Since the purpose of creating the image pyramid is for visualization, the best large-image tools use cubic or sinc interpolation to down-sample.   


Large images introduce a number of other issues.  Perhaps the most important in the near term is the ability to efficiently compute a histogram for the image intensities.  This should be done on a small fraction of the image pixels for speed, but at the same time the histogram should be globally valid, i.e. reflect the statistics for the entire image, not just a few contiguous blocks.  Also enough pixels have to be collected so that the histogram bin values are approximately the same from one random trial to the next.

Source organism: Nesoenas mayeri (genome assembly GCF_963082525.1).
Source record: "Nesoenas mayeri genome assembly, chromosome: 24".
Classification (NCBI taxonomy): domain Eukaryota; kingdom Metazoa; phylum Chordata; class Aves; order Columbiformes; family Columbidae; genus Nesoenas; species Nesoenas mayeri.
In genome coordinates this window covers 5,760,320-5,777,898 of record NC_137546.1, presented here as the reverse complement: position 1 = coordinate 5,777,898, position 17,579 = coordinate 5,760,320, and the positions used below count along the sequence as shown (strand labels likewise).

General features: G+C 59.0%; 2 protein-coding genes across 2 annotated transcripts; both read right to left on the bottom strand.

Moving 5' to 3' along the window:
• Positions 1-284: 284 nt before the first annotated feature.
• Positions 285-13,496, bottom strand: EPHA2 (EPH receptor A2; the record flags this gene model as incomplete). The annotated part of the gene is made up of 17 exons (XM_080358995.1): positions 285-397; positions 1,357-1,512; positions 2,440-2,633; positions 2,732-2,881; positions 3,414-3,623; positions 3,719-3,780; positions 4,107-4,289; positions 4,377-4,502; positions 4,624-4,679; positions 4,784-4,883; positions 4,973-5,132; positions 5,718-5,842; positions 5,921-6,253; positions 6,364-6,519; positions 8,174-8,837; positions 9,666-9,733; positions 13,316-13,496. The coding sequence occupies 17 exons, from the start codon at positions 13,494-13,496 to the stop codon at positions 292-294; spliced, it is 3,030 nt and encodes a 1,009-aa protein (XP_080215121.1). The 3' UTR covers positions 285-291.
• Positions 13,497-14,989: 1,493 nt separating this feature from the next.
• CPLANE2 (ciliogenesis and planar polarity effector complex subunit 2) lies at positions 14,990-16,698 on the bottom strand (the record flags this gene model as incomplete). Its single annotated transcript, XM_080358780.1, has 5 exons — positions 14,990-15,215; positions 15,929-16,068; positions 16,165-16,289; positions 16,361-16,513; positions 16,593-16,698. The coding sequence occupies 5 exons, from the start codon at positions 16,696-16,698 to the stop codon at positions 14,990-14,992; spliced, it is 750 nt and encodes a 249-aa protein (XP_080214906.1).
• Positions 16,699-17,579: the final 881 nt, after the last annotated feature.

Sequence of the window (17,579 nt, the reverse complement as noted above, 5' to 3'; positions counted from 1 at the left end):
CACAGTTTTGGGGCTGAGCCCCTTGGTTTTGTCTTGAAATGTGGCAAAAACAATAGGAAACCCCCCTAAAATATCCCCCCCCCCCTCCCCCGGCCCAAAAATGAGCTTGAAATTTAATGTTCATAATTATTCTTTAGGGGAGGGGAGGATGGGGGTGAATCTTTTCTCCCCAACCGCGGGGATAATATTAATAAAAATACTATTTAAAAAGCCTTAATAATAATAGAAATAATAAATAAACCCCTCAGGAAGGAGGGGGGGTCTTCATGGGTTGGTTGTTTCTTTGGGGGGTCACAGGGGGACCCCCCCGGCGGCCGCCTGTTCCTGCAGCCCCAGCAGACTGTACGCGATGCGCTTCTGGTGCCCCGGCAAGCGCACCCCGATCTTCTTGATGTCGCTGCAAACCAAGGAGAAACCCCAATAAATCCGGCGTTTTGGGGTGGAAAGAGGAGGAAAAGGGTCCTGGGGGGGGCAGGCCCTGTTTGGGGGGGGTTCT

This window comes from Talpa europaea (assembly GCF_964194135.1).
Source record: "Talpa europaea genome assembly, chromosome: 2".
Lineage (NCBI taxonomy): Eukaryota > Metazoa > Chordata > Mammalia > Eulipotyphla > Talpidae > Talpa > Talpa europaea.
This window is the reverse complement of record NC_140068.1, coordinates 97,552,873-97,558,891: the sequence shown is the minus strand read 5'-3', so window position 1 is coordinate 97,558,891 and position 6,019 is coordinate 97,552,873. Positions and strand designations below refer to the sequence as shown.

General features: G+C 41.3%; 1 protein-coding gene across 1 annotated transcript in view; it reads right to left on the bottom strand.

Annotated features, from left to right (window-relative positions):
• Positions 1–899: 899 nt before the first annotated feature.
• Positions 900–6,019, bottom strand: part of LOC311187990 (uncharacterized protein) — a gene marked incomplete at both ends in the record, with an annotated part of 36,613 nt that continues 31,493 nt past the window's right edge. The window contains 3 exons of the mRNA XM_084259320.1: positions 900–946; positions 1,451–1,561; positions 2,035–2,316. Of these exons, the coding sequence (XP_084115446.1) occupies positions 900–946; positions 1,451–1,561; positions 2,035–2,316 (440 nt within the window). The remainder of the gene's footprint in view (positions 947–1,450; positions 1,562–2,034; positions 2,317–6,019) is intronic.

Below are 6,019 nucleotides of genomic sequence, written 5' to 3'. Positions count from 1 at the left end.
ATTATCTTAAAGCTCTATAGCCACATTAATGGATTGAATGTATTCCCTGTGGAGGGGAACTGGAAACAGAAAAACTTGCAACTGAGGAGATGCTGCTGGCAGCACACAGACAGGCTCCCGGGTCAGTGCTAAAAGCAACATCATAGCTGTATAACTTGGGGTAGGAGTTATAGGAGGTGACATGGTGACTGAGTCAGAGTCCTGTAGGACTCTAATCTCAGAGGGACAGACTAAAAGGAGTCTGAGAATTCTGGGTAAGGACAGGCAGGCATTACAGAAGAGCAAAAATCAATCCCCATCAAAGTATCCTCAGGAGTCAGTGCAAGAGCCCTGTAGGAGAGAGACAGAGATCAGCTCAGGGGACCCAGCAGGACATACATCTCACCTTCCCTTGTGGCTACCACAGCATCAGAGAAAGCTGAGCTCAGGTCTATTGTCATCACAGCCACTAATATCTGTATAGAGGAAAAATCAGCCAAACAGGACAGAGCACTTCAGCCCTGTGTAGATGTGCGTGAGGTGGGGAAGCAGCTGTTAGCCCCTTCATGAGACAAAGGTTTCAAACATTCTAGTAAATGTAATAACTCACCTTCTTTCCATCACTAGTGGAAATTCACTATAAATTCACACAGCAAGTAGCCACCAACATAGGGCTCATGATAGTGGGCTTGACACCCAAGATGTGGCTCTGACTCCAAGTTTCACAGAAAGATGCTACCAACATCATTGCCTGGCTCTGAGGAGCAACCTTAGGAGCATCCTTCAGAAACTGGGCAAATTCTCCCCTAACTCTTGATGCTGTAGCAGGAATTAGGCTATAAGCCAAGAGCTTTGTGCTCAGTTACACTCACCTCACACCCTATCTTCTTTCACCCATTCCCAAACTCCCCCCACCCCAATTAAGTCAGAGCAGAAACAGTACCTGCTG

In the old TargetJr days, we randomly selected blocks from the image until enough pixels are obtained to produce a valid histogram.  The upper and lower 5% bounds of the histogram area define the image display stretch limits.  Moreover, it is desirable to cache these histogram derived bounds in a file associated with the image so that the histogram only has to be computed once.   





Professor of Engineering (Research)     

Barus and Holley Bldg., Room 351        

Brown University                                  

Providence, RI